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Curr Opin Infect Dis. 2009 Jun;22(3):286-91. doi: 10.1097/QCO.0b013e32832ae2fc.

The role of MD-2 in the opsonophagocytosis of Gram-negative bacteria.

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  • 1Intensive Care, University Hospitals of Geneva, Switzerland. Pierre.Tissieres@unige.ch



The identification of human Toll-like receptors has drastically changed our understanding of host-pathogen interactions. This review presents recent data on myeloid differentiation factor 2 (MD-2), a membrane-bound and soluble receptor for Gram-negative lipopolysaccharide, and its central role in the recognition of Gram-negative bacteria, phagocytosis, and Toll-like receptor 4 signalling.


Phagocytosis is a complex mechanism involving a variety of receptors and opsonins. The heterogeneity of phagocytic mechanisms allows the optimization of bacteria recognition, phagocytosis, and killing. Notably, Toll-like receptors were known to play a role in phagocytosis, both by modulating opsonins and phagocytosis receptors' expression and activity, and by contributing to bacterial recognition and presentation to host cells. Recent data provide additional insight into the function of Toll-like receptors and associated proteins. In addition to bacterial recognition and activation of inflammatory cascades, MD-2 has been recently shown to be an opsonin for Gram-negative bacteria and an acute-phase protein. These newly described characteristics directly link Gram-negative bacteria recognition, transduction of Toll-like receptor 4 inflammatory signalling, phagocytosis and bacterial clearance.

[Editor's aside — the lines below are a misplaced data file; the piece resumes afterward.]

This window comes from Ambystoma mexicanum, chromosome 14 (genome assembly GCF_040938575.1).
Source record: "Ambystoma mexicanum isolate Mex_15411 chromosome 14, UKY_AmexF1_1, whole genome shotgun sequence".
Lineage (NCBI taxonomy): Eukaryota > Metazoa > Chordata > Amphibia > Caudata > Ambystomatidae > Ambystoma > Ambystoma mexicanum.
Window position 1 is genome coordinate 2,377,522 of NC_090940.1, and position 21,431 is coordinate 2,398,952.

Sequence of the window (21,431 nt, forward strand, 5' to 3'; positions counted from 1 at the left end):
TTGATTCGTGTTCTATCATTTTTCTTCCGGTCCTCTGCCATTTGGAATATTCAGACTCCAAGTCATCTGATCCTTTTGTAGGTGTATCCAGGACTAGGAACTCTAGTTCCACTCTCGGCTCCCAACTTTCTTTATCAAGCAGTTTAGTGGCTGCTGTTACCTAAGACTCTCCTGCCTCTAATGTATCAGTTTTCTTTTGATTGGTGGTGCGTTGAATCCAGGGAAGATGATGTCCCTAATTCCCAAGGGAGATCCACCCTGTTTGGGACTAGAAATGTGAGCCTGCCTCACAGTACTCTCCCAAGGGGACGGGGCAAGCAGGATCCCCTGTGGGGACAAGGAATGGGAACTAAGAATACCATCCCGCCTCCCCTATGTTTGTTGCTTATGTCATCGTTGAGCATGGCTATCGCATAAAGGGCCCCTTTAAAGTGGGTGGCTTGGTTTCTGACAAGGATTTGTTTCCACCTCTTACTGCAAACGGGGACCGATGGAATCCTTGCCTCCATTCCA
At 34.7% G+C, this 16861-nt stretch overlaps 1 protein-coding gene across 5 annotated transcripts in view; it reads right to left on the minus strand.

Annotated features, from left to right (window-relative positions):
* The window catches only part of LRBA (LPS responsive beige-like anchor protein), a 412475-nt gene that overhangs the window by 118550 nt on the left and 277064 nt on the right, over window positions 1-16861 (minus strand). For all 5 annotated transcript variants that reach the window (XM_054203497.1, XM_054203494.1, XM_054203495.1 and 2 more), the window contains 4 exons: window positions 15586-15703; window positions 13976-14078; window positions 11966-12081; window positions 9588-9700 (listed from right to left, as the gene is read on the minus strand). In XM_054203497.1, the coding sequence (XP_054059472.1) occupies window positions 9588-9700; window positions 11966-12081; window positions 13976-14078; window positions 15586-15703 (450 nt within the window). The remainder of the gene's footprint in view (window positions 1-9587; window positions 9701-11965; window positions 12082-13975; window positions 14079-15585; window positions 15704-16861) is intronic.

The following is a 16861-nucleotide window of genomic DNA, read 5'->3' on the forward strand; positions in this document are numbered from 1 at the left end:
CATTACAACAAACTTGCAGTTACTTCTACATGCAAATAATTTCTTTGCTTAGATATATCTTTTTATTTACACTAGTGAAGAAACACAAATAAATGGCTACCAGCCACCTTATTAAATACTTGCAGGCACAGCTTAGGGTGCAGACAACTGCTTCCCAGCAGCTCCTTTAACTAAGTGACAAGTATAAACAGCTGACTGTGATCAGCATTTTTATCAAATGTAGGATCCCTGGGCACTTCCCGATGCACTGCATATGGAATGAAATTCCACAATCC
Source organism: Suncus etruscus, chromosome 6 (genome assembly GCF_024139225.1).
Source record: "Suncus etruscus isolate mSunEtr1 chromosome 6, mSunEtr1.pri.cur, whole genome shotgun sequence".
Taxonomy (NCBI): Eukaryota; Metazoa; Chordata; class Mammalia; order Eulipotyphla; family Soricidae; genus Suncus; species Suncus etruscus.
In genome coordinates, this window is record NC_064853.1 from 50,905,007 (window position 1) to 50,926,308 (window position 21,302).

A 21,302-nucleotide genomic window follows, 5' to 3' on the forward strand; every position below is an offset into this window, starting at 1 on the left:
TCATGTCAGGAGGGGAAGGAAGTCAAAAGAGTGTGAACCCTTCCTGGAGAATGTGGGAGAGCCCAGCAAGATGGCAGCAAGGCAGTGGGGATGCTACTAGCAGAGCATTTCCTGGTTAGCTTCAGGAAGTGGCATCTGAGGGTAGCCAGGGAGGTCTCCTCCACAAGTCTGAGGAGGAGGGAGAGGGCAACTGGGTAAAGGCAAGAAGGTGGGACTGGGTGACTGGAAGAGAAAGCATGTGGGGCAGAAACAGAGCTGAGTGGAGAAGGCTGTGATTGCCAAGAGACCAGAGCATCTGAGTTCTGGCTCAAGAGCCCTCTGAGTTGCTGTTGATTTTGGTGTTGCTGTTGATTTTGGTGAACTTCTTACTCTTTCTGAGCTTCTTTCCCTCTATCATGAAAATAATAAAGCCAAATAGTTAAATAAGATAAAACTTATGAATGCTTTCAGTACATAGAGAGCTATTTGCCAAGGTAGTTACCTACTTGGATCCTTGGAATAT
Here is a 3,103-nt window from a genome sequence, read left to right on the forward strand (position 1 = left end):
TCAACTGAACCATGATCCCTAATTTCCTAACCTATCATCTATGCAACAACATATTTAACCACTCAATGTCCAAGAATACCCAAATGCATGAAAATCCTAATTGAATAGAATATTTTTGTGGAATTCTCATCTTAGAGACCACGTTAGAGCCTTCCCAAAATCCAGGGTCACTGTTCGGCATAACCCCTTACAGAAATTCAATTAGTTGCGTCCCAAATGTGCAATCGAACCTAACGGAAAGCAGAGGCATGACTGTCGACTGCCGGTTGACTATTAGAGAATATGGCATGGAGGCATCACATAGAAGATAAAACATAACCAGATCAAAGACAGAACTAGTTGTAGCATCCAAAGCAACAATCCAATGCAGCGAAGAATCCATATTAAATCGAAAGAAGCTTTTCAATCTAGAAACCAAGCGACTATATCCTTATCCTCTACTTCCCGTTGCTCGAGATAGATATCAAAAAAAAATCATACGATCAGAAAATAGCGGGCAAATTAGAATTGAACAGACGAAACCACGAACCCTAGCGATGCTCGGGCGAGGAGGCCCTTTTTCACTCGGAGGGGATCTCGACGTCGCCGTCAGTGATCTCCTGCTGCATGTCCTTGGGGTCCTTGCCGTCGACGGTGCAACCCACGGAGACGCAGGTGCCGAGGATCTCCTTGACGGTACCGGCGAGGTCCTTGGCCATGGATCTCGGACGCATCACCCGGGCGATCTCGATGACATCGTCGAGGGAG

Recent progress in the understanding of Gram-negative bacteria recognition by host cells as well as physiologic functionality of MD-2 suggests that MD-2 is a critical compound in host response to pathogens and plays a central role in physiologic adaptation to various insults.

[PubMed - indexed for MEDLINE]
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